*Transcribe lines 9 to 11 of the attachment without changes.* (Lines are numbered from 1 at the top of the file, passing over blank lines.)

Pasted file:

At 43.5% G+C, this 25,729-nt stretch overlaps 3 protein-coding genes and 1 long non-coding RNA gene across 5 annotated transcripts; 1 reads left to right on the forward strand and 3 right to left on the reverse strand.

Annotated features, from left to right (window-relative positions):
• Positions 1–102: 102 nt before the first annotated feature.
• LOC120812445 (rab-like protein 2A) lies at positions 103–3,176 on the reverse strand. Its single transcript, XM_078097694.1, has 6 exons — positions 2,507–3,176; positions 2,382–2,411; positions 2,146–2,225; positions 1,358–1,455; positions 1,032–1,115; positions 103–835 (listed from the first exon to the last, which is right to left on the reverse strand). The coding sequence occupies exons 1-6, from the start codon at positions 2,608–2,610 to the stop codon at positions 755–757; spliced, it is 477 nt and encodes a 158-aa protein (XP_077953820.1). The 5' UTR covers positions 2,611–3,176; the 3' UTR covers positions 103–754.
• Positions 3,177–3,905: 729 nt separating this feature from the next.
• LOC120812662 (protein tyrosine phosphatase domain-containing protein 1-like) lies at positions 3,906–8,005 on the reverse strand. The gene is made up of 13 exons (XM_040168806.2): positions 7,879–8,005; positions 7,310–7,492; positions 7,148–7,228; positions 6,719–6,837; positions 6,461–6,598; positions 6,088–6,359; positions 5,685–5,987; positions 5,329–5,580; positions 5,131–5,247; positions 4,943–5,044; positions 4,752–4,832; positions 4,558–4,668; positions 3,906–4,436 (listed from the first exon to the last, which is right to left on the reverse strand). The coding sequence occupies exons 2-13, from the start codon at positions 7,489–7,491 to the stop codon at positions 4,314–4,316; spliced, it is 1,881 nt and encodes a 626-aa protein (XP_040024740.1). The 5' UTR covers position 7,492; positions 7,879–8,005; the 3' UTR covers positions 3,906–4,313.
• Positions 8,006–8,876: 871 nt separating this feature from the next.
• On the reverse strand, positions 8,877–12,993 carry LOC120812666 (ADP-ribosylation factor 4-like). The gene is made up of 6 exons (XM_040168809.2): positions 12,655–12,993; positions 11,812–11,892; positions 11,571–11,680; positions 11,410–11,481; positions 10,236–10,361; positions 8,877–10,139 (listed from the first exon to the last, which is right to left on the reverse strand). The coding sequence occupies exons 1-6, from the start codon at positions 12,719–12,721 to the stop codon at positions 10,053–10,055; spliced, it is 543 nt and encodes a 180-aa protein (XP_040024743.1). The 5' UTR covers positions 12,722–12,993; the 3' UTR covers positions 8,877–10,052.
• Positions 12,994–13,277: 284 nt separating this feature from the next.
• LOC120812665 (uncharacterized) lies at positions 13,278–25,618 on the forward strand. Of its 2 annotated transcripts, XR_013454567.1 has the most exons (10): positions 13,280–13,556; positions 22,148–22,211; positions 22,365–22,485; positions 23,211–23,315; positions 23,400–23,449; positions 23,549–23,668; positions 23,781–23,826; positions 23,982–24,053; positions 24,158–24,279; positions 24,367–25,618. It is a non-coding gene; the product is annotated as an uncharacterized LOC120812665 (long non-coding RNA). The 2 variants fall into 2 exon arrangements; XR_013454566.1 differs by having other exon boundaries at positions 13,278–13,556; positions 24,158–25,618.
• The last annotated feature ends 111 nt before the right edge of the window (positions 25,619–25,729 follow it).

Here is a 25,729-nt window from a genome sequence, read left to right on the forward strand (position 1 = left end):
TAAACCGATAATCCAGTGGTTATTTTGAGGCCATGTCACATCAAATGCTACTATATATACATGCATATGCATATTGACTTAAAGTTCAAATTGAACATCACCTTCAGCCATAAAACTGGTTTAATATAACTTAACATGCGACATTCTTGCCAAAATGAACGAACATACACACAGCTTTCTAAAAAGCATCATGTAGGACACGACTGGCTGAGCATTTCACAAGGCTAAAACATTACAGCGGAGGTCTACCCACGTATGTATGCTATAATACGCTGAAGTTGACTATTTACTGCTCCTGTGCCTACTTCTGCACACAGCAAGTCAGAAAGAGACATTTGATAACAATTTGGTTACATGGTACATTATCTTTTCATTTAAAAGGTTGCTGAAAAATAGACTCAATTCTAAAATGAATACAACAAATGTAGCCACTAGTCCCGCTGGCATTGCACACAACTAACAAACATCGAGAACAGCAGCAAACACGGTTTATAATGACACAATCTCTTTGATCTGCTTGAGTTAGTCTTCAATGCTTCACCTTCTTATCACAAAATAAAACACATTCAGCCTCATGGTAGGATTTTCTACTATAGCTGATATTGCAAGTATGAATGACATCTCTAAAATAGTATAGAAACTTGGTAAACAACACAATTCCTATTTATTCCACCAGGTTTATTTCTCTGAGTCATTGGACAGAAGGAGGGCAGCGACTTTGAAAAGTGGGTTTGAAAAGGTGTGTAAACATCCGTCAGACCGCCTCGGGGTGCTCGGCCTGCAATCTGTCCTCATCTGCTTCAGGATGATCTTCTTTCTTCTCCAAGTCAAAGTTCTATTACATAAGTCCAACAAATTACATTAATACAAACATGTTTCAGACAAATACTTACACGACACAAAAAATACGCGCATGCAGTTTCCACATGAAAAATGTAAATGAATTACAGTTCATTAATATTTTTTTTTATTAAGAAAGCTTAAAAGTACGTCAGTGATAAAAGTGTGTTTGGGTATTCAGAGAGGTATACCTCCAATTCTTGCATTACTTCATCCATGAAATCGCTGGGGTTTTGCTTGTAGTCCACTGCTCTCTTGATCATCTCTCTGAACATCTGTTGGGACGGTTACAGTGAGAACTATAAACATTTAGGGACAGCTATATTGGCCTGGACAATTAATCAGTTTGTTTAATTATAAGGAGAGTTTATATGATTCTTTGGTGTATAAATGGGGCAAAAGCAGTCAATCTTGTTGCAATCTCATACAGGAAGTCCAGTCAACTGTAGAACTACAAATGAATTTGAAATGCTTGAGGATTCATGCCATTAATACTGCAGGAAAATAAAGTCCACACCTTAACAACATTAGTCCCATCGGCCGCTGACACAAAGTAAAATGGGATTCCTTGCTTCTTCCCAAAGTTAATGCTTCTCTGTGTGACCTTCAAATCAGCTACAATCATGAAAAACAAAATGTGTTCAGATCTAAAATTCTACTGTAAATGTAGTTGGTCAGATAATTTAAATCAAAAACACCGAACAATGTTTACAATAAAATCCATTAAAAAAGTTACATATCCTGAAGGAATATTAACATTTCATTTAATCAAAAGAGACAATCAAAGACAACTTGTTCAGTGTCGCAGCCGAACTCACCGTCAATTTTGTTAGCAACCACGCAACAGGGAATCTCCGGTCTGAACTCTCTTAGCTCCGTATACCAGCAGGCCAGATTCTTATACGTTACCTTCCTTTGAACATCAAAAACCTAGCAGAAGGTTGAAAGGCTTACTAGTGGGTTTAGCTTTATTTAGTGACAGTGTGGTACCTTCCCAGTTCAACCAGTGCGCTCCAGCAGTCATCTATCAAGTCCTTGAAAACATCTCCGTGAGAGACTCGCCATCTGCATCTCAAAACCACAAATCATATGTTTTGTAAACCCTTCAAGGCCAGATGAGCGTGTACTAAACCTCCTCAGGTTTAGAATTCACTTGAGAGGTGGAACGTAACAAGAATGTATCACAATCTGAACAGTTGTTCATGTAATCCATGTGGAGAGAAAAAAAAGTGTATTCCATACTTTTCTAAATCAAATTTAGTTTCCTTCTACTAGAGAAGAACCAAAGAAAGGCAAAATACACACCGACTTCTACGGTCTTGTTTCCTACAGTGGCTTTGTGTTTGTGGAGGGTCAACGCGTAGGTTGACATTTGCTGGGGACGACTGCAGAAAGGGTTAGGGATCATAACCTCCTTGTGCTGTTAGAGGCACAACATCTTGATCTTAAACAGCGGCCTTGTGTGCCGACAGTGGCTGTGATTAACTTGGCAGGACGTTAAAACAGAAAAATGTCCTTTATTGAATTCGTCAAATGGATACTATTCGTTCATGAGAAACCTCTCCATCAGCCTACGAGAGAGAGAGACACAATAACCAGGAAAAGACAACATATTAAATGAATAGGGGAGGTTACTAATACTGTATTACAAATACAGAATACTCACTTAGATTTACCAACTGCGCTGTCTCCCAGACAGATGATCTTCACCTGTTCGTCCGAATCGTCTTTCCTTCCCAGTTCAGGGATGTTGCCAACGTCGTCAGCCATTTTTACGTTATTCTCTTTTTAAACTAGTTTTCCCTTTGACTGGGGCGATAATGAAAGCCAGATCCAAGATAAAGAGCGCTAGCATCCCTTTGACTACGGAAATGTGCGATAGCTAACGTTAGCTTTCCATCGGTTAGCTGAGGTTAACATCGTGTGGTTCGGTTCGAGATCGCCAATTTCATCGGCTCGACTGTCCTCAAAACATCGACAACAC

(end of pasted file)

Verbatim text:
• Positions 12,994–13,277: 284 nt separating this feature from the next.
• LOC120812665 (uncharacterized) lies at positions 13,278–25,618 on the forward strand. Of its 2 annotated transcripts, XR_013454567.1 has the most exons (10): positions 13,280–13,556; positions 22,148–22,211; positions 22,365–22,485; positions 23,211–23,315; positions 23,400–23,449; positions 23,549–23,668; positions 23,781–23,826; positions 23,982–24,053; positions 24,158–24,279; positions 24,367–25,618. It is a non-coding gene; the product is annotated as an uncharacterized LOC120812665 (long non-coding RNA). The 2 variants fall into 2 exon arrangements; XR_013454566.1 differs by having other exon boundaries at positions 13,278–13,556; positions 24,158–25,618.
• The last annotated feature ends 111 nt before the right edge of the window (positions 25,619–25,729 follow it).